Evening Is the Whole Day Paperback – 28 May 2009
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‘I found it a good, strong, spirit-spiked story about caste and unfairness, as furious, controlled, cool and urgent as Aravind Adiga’s White Tiger and an introduction to a writer whose talent with narrative structure combines elegance and potency.’ Ali Smith, TLS (Book of the Year)
Anne Tyler, Guardian (Book of the Year)
‘Samarasan captures beautifully the conflict both within the family and the country during the early years of Malaysia's independence. Vibrant, descriptive, and peppered with colourful Indian-Malaysian dialogue, this is an epic that's informative without being worthy, and engrossing but not frivolous.’ Francesca Segal, Observer
‘You won't find India's heat and dust here; you will sense the moist warmth of South-east Asia. Samarasan represents the quiet emergence of new Malaysian writing in books such as Rani Manicka's The Rice Mother and Touching Earth, Tash Aw's The Harmony Silk Factory, and Tan Twan Eng's Booker-longlisted The Gift of Rain last year. These writers have significantly broadened our understanding of the region.’ Salil Tripathi, Independent
‘A richly complex debut, weaving the troubled Malaysia of the 1980s with a dark, delicious Dickensian family drama.’ Waterstones Books Quarterly
‘A magical, exuberant tragic-comic vision of post-colonial Malaysia reminiscent of Rushdie and Roy. In prose of acrobatic grace, Samarasan conjures a vibrant portrait, by turns intimate and sweeping, of characters and a country coming of age. The debut of a significant, and thrilling new talent.’ Peter Ho Davies
‘An accomplished and magical debut.’ New Books Magazine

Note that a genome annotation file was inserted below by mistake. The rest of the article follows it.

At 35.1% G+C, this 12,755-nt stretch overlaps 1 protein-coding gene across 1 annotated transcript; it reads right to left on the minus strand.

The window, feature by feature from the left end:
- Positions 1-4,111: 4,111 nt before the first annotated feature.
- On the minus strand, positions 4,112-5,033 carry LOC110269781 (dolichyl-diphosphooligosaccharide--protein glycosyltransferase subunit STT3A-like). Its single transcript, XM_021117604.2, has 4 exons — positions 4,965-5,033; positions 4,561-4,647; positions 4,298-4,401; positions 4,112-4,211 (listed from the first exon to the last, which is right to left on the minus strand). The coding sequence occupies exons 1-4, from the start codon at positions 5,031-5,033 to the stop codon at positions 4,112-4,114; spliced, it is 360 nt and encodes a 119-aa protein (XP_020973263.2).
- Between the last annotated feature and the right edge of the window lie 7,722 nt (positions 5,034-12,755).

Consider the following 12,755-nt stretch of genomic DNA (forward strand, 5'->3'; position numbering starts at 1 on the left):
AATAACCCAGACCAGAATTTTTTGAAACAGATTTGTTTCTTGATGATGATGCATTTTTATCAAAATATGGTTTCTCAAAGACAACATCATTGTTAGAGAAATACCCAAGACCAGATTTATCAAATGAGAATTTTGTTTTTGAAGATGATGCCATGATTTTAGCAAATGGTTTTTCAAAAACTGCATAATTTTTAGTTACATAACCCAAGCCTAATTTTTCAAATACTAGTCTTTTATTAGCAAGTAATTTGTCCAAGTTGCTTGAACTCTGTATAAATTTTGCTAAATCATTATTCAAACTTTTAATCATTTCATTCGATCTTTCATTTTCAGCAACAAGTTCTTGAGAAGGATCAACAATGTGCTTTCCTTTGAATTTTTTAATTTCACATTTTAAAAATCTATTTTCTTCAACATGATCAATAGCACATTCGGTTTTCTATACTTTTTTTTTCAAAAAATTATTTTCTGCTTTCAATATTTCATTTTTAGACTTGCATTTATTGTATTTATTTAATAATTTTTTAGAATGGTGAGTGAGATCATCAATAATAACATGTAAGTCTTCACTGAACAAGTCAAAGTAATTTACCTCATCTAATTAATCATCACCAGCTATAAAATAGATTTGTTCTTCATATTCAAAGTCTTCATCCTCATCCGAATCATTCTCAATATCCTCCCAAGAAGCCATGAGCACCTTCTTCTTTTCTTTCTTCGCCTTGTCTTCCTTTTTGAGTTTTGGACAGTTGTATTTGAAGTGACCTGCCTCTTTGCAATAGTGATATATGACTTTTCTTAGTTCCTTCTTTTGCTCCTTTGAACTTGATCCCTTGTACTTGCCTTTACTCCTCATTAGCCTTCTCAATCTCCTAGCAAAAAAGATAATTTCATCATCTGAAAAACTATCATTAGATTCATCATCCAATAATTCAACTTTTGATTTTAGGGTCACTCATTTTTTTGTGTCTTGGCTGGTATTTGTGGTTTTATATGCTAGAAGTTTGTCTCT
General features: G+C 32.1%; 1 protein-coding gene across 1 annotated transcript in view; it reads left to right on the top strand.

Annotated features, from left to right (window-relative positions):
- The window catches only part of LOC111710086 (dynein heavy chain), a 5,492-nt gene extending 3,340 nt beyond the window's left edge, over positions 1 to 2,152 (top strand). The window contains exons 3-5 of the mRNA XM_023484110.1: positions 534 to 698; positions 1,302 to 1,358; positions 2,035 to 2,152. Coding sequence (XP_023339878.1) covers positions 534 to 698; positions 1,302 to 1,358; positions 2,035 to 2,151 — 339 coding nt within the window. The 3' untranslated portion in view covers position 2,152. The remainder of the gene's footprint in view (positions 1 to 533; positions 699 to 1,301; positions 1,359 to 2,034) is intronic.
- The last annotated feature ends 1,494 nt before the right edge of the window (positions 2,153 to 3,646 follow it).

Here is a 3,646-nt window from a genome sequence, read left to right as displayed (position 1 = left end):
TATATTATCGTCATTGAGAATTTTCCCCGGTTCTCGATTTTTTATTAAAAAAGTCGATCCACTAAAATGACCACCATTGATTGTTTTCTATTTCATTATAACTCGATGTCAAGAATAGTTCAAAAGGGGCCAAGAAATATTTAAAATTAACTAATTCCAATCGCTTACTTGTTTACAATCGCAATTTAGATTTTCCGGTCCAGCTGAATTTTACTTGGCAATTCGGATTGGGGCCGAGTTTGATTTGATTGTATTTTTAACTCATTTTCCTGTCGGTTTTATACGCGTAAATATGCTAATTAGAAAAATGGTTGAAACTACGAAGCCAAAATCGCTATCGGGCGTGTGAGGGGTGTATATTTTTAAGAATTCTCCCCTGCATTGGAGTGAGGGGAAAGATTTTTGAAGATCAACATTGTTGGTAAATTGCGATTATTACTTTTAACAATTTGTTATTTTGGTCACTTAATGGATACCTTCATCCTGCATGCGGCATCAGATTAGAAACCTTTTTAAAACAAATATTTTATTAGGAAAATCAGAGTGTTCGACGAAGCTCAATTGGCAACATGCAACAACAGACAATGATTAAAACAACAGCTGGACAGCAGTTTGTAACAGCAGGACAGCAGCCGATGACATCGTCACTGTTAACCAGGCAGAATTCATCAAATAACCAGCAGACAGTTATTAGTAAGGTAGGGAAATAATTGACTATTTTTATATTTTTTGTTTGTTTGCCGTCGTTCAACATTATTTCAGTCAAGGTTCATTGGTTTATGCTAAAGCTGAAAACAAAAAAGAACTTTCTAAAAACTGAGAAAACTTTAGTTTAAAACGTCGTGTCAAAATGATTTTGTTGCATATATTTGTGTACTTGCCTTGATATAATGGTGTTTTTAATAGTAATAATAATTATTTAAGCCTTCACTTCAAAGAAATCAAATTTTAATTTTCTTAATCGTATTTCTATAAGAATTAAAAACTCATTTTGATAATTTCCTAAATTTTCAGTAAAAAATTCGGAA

‘Preeta Samarasan details the colourful and secretive lives of the Rajeskhrans, a wealthy Indian immigrant family. She keeps us guessing as the secrets that led to the family’s relocation are slowly revealed.’ Image Magazine
About the Author
Preeta Samarasan was born and raised in Malaysia and moved to the United States for her high school education. She received her MFA from the University of Michigan, where an early version of this novel won the Hopwood Novel Award. She recently won the Asian American Writer’s Workshop short-story award. She lives in France.
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Top customer reviews
The time line could be annoying for some, and I admit did take some getting used to, but it actually works quite well when you begin to realise what is happening, and I personally feel that this worked better than presenting the chapters in chronological sequence. It helps to build the characters slowly and give a sense of perspective, to see why they behave as they do and what drives and motivates them.
I suppose for me, it was the human interest element that really shone through - the hypocrisy and double standards of the father as opposed to the common sense kindness of his brother, the black sheep, and how the relationships between the different characters developed. It says a lot about the frailties of human relationships and perhaps the characters egos too, highlighting not only the tensions in Malaysian society in general, but also within the family itself, and tbeir treatment of the more vulnerable members. It is in some ways quite a dark book, where the various members fail to take responsbility for their actions anc choices. Despite this, one is still left with a sense of hope, hope that the characters (the younger ones at least) will wake up and understand that they can change their fate, and choose a different path. If ever there was a follow up to this book, it would be interesting to see if that happened.
I would recommend this book to anyone who likes reading especially Malaysians like me.
I give it a five star rating because of the style in which it is written.
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